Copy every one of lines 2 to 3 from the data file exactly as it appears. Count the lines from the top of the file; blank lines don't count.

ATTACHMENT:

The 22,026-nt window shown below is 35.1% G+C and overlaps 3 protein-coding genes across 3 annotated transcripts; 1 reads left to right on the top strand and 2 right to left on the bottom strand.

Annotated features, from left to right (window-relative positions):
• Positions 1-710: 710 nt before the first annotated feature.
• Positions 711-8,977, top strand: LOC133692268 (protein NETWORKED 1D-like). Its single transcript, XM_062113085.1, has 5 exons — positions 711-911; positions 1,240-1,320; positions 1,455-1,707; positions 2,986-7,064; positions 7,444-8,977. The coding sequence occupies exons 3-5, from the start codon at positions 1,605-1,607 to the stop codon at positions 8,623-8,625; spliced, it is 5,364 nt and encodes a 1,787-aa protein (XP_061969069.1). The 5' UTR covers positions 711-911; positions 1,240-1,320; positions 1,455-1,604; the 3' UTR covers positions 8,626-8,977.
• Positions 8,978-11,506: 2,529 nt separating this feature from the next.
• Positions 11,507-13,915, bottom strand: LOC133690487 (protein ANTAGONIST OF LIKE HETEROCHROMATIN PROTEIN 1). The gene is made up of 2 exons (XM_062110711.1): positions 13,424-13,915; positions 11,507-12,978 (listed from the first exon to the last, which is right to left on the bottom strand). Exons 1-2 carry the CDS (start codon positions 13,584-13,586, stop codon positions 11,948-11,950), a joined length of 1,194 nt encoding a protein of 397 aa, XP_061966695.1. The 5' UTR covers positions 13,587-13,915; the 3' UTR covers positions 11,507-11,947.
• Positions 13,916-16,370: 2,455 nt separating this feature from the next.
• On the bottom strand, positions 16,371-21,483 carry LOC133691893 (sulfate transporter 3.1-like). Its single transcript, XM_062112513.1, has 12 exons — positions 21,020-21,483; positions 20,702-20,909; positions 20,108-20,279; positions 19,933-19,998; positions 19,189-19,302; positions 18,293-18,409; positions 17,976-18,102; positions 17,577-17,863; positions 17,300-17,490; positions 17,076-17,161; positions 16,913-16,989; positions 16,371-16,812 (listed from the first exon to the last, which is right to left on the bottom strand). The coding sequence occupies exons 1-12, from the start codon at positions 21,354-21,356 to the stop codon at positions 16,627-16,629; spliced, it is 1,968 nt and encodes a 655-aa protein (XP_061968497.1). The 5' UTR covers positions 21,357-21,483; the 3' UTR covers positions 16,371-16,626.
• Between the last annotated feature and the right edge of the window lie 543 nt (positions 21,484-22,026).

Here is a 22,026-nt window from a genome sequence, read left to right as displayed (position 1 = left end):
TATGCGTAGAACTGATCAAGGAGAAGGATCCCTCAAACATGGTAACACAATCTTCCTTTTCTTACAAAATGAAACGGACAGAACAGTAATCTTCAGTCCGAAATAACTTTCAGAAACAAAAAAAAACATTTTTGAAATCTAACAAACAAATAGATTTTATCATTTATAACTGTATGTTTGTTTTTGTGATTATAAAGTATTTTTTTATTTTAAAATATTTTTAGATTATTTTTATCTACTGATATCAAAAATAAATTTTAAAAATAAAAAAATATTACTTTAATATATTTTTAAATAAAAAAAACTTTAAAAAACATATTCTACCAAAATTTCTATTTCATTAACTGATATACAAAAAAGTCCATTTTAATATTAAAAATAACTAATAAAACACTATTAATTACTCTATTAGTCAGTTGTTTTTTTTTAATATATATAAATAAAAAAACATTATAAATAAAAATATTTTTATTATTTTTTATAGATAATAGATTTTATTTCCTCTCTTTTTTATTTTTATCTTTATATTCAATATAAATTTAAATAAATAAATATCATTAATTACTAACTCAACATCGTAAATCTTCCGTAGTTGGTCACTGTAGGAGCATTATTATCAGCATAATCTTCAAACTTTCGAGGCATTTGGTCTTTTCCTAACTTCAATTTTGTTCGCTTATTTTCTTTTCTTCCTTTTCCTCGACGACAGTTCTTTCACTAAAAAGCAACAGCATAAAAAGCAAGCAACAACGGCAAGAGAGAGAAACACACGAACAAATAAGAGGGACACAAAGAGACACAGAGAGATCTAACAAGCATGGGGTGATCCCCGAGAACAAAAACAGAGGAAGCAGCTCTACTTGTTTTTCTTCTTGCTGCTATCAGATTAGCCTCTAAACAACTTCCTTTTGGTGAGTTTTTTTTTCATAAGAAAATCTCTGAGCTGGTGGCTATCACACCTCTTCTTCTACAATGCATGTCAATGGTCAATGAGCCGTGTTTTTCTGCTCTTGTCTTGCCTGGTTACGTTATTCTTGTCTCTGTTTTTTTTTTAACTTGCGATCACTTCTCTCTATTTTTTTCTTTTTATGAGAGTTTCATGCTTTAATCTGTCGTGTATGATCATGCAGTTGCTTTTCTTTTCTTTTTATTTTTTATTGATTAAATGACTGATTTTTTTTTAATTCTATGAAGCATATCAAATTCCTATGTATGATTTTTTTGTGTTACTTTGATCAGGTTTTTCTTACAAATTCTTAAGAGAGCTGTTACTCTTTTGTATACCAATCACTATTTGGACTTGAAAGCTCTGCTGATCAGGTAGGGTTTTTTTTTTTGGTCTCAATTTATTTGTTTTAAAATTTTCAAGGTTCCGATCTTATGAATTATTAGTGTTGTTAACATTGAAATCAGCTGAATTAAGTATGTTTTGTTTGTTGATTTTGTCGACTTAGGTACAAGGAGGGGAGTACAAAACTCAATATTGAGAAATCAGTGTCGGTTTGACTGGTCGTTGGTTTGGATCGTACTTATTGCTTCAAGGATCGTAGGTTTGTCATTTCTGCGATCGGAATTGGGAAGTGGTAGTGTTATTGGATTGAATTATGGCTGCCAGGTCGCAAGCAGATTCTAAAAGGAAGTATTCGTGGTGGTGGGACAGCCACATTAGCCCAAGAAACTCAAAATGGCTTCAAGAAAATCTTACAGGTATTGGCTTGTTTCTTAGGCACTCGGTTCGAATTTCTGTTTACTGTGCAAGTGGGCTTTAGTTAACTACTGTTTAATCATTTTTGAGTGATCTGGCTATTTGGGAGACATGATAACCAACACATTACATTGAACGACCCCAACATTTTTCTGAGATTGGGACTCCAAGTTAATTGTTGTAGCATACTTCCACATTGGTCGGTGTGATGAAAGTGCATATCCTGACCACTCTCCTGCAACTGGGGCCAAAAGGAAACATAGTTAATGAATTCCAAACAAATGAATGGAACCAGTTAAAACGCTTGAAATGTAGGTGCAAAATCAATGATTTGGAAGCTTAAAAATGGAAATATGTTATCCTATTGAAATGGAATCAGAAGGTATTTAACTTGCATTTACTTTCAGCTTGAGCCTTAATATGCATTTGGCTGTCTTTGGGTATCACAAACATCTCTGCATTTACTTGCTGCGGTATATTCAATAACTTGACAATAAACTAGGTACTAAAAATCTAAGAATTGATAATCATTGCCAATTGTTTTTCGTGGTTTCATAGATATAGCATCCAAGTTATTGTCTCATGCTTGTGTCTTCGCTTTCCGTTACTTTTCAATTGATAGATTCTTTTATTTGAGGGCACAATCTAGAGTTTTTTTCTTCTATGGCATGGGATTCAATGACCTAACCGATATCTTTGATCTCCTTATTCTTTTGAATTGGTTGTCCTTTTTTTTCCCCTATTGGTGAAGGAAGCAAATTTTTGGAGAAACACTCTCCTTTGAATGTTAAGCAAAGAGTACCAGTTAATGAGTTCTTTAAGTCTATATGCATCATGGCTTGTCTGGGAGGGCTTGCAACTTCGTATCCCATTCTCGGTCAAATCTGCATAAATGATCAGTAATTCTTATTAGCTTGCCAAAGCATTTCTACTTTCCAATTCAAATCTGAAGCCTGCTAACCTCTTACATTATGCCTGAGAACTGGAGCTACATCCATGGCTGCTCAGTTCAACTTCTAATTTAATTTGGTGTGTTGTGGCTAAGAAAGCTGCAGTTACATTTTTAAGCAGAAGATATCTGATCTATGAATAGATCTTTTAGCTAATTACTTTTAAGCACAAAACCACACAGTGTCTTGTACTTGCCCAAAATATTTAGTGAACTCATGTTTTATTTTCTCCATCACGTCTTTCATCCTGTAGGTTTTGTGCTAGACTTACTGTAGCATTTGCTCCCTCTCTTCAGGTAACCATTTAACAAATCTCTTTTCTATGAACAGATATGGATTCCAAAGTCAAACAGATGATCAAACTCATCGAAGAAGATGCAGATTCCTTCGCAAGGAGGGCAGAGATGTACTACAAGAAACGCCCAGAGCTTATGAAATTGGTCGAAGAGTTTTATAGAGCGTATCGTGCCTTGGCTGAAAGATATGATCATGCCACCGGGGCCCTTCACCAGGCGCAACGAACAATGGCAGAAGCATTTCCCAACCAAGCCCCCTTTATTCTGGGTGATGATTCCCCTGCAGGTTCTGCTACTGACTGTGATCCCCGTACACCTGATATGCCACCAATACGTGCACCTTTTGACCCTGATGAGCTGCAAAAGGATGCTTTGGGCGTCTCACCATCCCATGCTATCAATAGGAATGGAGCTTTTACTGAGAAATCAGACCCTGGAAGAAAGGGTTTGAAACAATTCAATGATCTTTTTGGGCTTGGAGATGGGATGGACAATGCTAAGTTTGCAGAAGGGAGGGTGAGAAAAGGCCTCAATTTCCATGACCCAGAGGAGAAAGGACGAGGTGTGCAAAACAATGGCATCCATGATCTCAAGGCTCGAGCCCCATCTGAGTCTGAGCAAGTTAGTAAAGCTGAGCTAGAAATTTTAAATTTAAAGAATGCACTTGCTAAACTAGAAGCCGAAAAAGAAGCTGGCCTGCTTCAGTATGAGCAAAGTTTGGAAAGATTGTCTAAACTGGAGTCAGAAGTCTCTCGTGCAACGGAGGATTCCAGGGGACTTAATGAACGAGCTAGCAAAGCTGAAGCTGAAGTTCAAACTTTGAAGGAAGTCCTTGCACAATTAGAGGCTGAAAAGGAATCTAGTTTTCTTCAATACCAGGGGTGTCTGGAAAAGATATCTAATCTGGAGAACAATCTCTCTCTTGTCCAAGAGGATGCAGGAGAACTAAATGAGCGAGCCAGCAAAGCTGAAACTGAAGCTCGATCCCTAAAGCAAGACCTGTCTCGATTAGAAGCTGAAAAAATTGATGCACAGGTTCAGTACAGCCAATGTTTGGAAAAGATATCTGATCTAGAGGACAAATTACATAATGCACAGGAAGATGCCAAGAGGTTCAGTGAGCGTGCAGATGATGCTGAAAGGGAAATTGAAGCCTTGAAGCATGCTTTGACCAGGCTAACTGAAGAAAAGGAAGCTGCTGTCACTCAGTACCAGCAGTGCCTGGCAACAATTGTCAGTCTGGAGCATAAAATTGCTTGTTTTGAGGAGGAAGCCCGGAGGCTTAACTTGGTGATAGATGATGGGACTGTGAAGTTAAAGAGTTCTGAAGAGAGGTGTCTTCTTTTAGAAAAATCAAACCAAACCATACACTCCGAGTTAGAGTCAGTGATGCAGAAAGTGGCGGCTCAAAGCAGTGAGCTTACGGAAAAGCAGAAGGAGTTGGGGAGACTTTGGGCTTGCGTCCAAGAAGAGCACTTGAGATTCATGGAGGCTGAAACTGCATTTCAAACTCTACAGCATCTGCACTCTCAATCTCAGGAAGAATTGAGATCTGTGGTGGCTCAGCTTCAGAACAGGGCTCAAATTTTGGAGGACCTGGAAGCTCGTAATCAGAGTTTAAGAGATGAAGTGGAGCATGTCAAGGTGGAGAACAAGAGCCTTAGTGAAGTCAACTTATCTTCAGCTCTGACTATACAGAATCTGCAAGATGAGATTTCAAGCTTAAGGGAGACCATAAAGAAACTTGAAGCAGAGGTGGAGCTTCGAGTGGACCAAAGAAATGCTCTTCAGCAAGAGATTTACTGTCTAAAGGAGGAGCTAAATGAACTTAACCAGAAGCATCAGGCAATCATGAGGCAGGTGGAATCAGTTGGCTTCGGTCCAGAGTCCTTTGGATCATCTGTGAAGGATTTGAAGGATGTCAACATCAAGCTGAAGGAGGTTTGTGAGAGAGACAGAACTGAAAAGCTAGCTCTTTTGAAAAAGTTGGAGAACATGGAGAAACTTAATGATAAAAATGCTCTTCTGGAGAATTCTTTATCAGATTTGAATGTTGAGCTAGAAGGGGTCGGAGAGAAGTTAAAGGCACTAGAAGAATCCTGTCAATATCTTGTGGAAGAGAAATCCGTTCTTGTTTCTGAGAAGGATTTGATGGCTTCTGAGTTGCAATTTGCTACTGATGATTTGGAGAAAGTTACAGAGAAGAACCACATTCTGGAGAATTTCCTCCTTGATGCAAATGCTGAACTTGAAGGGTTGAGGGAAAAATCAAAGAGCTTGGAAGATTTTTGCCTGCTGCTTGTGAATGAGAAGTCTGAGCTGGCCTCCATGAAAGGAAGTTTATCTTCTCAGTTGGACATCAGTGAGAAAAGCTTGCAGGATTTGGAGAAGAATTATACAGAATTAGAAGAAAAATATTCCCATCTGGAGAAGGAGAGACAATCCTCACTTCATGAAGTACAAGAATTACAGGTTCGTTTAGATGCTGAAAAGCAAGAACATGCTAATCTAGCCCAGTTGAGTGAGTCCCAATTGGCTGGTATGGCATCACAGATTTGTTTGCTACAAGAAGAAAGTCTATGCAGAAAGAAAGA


Annotated features, from left to right (window-relative positions):
• Positions 1-710: 710 nt before the first annotated feature.